BOLOGNA, Italy (Reuters) - Italy’s ruling center-left Democratic Party (PD), trailing in opinion polls ahead of a March 4 ballot, said on Friday it would help families, boost pensions and introduce a minimum wage if it won re-election.
Former prime minister Matteo Renzi accused his rivals of making unrealistic promises as he unveiled the PD’s 100-point election manifesto, which was strongly pro-Europe and included pledges to cut Italy’s debt mountain and boost growth.
“We propose 100 small steps forward for Italy, 100 small, concrete measures, achievable goals,” Renzi said in the northern city of Bologna in a hall packed with party bigwigs.
Opinion polls predict that a center-right alliance that includes Silvio Berlusconi’s Forza Italia (Go Italy!) party will win next month’s vote, with a combined score of around 37 percent -- not enough to control parliament.
The anti-establishment 5-Star Movement looks set to emerge as the largest single party, on around 28 percent. The PD is seen on around 23 percent, paying the price for internal schisms and the slow pace of economic recovery.
The center-right is promising to introduce a flat-tax of just 23 percent for individuals and companies if it wins, while the 5-Star says it will introduce a “universal wage” of up to 780 euros ($973) a month to alleviate growing poverty.
Renzi said such measures were unsustainable. “It seems that the political debate is not focused on real issues. We, instead, have put pragmatism at center stage,” he said.
Amongst the PD’s flagship proposals was a pledge to give families 400 euros a month per infant for three years to help with childcare costs and allow tax deductions of 240 euros per child until they turned 18.
It also vowed to cut the corporate tax rate to 22 percent from 24 percent and drop social security contributions on wages to 29 percent from 33 percent. A minimum wage would be introduced, it said, without giving details.
The PD additionally promised to set the minimum pension at 750 euros after at least 20 years of contributions, from around 500 euros at present. Forza Italia is promising to hike the minimum pension to 1,000 euros.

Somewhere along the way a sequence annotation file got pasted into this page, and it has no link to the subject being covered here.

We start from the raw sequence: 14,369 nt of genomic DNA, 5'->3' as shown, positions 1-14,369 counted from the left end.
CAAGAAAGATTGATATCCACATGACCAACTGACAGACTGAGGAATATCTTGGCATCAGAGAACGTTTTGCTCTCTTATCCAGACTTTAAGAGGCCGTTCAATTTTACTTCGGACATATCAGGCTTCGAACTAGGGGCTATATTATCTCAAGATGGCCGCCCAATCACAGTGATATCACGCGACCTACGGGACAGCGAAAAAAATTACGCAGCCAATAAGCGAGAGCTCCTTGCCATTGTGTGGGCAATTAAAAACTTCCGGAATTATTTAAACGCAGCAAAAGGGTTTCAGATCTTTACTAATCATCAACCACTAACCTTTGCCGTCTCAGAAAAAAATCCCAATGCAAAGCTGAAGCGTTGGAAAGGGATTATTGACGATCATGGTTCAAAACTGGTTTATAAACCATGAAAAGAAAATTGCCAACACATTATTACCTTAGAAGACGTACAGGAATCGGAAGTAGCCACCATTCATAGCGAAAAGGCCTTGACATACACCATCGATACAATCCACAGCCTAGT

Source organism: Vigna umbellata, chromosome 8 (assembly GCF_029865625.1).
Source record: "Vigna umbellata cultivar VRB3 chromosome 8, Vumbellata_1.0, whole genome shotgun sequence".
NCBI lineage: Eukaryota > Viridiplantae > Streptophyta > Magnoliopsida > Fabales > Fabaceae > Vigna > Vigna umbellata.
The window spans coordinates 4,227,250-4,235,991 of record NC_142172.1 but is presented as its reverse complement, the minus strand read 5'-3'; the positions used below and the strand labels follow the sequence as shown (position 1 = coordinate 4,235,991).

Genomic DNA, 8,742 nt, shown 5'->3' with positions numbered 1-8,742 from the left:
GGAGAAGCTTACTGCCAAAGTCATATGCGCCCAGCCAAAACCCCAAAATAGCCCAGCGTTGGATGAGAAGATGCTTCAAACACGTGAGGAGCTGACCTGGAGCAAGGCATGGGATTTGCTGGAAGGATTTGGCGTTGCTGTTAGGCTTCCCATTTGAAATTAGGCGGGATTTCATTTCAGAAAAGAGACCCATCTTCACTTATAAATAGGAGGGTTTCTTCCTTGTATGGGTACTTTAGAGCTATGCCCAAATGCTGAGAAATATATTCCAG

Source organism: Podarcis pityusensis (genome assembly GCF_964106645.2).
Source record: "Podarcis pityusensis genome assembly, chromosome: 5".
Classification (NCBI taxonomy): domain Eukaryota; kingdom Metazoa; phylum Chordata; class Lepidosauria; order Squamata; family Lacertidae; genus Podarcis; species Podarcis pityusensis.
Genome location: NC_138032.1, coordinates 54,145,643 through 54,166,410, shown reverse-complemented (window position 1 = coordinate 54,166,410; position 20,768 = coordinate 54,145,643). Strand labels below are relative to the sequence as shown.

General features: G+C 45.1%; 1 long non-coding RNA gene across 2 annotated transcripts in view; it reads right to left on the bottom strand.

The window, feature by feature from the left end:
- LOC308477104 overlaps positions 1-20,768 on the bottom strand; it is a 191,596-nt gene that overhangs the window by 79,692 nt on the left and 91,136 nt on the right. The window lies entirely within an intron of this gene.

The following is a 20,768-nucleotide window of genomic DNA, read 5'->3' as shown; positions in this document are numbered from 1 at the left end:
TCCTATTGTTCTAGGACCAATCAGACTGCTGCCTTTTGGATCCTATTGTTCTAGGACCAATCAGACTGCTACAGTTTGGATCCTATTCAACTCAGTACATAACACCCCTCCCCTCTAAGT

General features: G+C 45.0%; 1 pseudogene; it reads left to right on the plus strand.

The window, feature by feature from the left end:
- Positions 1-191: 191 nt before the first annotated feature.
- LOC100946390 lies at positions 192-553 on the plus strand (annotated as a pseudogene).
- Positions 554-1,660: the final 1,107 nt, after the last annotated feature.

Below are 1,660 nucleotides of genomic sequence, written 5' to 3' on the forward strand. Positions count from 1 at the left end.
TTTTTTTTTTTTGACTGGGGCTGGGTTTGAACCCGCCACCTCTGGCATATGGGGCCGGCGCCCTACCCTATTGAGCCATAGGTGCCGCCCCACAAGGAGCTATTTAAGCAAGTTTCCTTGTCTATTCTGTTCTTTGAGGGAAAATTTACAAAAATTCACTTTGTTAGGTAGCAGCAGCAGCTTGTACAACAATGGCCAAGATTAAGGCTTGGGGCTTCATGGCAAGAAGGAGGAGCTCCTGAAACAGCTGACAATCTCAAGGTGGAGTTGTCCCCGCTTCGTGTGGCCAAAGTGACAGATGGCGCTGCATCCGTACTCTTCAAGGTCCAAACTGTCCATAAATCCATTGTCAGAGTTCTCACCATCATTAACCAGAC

The PD did not say how it would pay for its various proposals, but said it expected economic output would rise to 2 percent a year against some 1.5 percent at present, suggesting it was betting on an increase in overall tax revenues.
It envisaged lowering the debt mountain from 132 percent of gross domestic product -- the highest in Europe after Greece -- to 100 percent over a 10-year period and said it would respect the EU’s budget deficit ceiling of three percent of GDP.
While opposition parties have been highly critical of the European Union, threatening fierce clashes over budget rigor, the PD presented itself as fervently pro-European.
As such, it said it wanted a eurozone economy minister appointed, the introduction of joint eurobonds to finance the single currency bloc and the direct election by voters across the continent of the European Commission president.
By the same token, a PD government would demand a halt to EU funding for countries like Hungary and Poland that were refusing to take in some of the hundreds of thousands of migrants who have reached Italy from Africa over the past four years.
“Our Europe is one of values, culture and the rule of law,” said the PD’s Sandro Gozi, European affairs minister.
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Writing by Crispian Balmer; Editing by Robin Pomeroy